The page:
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Unfurling waste problem caused by wind power: NPR




Rob Van Vleet attaches a wind turbine blade to a large truck at Kimball Wind Farm in southwest Nebraska.

Christina Stella / Harvest Public Media


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Christina Stella / Harvest Public Media

Rob Van Vleet fixes a wind turbine on a large truck at Kimball Wind Farm in southwest Nebraska.

Christina Stella / Harvest Public Media

While most of a turbine can be recycled or found a new life at another wind farm, scientists estimate that the United States will have more than 720,000 tonnes of blade material available over the next 20 years, a number that does not include recent, higher versions with higher capacity.

There are not many alternatives for recycling or garbage leaves, and what alternatives are expensive, partly because the US wind industry is so young. It's a waste problem that runs counter to what the industry is holding out to be: a perfect solution for environmentalists who want to fight climate change, an attractive investment for companies like Budweiser and Hormel Foods, and a job creator across the Midwest and Great Plains.

At the end of a long dirt road on southwest Nebraska prairie, the state's first wind farm, the Kimball Wind Project, is caught in the breeze. But the turbine waste area looks more like a sci-fi drama set. Rob Van Vleet climbed atop a 127-foot turbine blade, and went the length like a plank.

"These towers may support up to 150,000 pounds, 250 feet in the air," Van Vleet said. "The racks are one and a half inches thick steel … so they are very strong."

Ninety percent of parts of a turbine can be recycled or sold, according to Van Vleet, but the blades are made from a tough but flexible blend of resin and fiberglass – like what the spaceship parts are made of – another story.

"The leaves are a kind of sack because they have no value," he said.

Closed leaves are also notoriously difficult and expensive to transport. They can be between 100 and 300 feet long, and must be cut on site before being loaded onto specialized equipment – which costs money – for garbage disposal.

Once there, Van Vleet said, the size of the leaves can put landfills in a tough place.

"If you are a small tool or municipality and suddenly hundreds of magazines come to the garbage dump, you will not use up your local municipal garbage dumps for wind turbines," he said, adding that more landfill permits another layer of expenses.

These old wind turbine knots will be scrapped.

Christina Stella / Harvest Public Media


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Christina Stella / Harvest Public Media

These old wind turbine knots will be scrapped.

Christina Stella / Harvest Public Media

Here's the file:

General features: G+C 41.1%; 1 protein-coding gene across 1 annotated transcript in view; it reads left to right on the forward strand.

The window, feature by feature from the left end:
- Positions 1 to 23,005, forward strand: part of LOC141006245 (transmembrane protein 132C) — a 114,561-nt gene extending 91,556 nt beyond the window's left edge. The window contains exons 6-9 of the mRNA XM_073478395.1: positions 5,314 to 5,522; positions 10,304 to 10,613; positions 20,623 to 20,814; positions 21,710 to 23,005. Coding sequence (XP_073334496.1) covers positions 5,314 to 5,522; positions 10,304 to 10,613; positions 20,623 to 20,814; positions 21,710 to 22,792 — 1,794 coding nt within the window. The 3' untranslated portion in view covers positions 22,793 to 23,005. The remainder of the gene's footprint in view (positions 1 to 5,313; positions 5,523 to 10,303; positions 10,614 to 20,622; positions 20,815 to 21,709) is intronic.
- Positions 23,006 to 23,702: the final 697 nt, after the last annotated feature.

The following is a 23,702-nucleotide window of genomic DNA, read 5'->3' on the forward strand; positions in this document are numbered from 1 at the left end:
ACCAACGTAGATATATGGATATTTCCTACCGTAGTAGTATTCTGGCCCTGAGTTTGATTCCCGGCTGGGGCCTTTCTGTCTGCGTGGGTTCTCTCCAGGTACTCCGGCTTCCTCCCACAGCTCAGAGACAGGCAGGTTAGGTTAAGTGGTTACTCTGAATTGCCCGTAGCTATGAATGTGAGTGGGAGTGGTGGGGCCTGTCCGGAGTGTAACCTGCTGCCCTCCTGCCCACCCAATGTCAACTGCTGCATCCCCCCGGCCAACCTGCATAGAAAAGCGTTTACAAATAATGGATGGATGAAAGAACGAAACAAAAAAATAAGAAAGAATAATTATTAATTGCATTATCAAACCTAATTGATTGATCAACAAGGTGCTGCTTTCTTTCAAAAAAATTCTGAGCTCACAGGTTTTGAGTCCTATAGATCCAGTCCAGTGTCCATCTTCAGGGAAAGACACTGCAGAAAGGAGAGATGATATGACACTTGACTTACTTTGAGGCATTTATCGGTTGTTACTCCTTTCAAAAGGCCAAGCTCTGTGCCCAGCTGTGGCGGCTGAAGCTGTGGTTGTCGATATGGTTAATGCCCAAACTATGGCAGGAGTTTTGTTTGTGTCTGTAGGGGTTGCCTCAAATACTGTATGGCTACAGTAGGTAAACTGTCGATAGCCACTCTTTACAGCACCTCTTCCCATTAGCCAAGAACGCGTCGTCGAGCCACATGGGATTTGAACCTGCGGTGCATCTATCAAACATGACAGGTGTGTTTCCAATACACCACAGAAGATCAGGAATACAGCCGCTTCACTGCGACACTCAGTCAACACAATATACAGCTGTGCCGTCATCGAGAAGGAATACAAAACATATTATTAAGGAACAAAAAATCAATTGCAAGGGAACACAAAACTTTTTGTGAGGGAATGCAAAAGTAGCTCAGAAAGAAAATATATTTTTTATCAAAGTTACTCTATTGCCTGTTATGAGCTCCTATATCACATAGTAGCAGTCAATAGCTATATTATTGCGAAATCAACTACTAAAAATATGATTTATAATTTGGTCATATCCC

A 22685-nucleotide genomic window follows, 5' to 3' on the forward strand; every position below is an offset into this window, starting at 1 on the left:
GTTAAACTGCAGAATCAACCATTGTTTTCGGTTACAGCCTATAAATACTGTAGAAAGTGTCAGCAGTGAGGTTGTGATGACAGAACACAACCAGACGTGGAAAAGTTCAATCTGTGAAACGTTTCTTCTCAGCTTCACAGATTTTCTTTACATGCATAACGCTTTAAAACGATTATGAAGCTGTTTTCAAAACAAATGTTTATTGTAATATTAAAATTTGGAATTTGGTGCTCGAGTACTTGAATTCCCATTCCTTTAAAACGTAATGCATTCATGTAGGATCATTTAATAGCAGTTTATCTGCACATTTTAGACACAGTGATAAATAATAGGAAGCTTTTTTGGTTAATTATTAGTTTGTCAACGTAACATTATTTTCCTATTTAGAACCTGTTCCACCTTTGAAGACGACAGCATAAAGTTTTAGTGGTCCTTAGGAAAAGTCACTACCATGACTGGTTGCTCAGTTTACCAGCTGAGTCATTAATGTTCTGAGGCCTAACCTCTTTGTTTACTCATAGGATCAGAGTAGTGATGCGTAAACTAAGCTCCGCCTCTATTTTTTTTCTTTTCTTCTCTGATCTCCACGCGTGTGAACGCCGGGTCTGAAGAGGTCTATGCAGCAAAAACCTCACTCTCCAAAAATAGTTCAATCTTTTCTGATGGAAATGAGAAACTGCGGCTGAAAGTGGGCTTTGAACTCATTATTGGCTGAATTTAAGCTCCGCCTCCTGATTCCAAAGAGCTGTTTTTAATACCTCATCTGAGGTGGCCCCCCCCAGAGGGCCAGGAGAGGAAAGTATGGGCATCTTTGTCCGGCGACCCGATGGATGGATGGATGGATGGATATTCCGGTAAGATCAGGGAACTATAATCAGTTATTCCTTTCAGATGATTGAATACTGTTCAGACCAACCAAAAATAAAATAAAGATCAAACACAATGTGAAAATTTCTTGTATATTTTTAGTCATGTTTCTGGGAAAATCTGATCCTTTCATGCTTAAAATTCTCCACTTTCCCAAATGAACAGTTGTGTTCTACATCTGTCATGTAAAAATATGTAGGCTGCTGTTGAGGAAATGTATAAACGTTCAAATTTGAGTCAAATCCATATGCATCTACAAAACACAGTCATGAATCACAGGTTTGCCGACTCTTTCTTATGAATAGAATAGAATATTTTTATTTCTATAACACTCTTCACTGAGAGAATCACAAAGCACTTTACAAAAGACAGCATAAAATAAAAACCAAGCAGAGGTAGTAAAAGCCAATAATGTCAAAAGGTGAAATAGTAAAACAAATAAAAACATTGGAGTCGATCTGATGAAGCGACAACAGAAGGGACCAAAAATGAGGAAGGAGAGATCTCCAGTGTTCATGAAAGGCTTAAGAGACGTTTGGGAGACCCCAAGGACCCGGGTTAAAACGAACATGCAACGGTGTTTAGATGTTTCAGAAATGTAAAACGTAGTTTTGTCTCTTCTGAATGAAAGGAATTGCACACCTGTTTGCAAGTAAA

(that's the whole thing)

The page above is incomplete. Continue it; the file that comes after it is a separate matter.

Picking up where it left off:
Cindy Langstrom manages a turbine blade disposal project for the municipal landfill in Casper, Wyo. Although her landfill is one of the only in the state – not to mention the entire United States – with enough space to take waste from the wind farm, the magazine's durability initially said it was a financial hurdle.

"Our crushing equipment is not big enough to crush them," she said.

Langstrom's team ended up cutting the knives into three pieces and filling the two smaller sections into the third, which was cheaper than renting stronger crushers usually made for mining.

Karl Englund, researcher and technology manager for Global Fiberglass Solutions, said that turbine blade recycling is more regulated in countries that have had wind power for decades. The European Union has waste management rules, so some European companies sell older parts to customers in Asian and Latin American countries.

"[In Europe] land is at a premium and you are not allowed to throw things away," he said. "So you have to do it."

Englund believes he has found a way to recycle knives by stripping the leaves on the resin and then grinding them up to make pellets with size of chocolate. They can be used for decking, pallets and piping. His startup opened its first processing plant in downtown Texas this year, renting out another space near Des Moines, Iowa.

Van Vleet said that finding better ways to wind farms would be an uphill battle, but when it comes to confronting the problem of incinerating waste, "there's something going on, whether we like it or not, so we might as well get into it. "

He explores his own way of reducing the industry's landfill in the hope that leaf recycling can flourish in a local industry. And for the countryside looking for a financial boost, Van Vleet believes his risk of recycling can only pay off.

"Out on the prairie, it's not very much scrap," he said. "The idea is to develop the next technology, otherwise I would not.

" We lose money on every leaf we pull. "



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